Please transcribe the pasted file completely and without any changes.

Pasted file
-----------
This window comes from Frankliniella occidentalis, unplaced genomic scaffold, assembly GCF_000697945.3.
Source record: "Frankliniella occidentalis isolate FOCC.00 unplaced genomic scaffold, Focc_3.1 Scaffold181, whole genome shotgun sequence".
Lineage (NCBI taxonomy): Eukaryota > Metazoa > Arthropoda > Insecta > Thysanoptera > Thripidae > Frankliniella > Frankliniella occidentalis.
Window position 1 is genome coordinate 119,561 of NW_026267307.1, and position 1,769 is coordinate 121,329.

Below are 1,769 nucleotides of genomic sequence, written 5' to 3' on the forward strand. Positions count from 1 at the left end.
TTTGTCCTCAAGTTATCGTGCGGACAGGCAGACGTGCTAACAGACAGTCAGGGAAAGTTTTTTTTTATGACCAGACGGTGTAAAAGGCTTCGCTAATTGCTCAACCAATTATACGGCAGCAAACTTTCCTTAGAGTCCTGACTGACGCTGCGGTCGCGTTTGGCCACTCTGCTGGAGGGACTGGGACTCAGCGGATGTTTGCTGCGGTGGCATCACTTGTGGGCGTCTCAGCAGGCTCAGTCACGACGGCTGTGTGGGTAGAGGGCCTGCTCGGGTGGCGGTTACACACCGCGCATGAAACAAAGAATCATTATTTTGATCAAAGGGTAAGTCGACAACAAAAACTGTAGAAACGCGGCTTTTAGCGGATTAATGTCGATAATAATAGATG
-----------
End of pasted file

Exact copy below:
This window comes from Frankliniella occidentalis, unplaced genomic scaffold, assembly GCF_000697945.3.
Source record: "Frankliniella occidentalis isolate FOCC.00 unplaced genomic scaffold, Focc_3.1 Scaffold181, whole genome shotgun sequence".
Lineage (NCBI taxonomy): Eukaryota > Metazoa > Arthropoda > Insecta > Thysanoptera > Thripidae > Frankliniella > Frankliniella occidentalis.
Window position 1 is genome coordinate 119,561 of NW_026267307.1, and position 1,769 is coordinate 121,329.

Below are 1,769 nucleotides of genomic sequence, written 5' to 3' on the forward strand. Positions count from 1 at the left end.
TTTGTCCTCAAGTTATCGTGCGGACAGGCAGACGTGCTAACAGACAGTCAGGGAAAGTTTTTTTTTATGACCAGACGGTGTAAAAGGCTTCGCTAATTGCTCAACCAATTATACGGCAGCAAACTTTCCTTAGAGTCCTGACTGACGCTGCGGTCGCGTTTGGCCACTCTGCTGGAGGGACTGGGACTCAGCGGATGTTTGCTGCGGTGGCATCACTTGTGGGCGTCTCAGCAGGCTCAGTCACGACGGCTGTGTGGGTAGAGGGCCTGCTCGGGTGGCGGTTACACACCGCGCATGAAACAAAGAATCATTATTTTGATCAAAGGGTAAGTCGACAACAAAAACTGTAGAAACGCGGCTTTTAGCGGATTAATGTCGATAATAATAGATG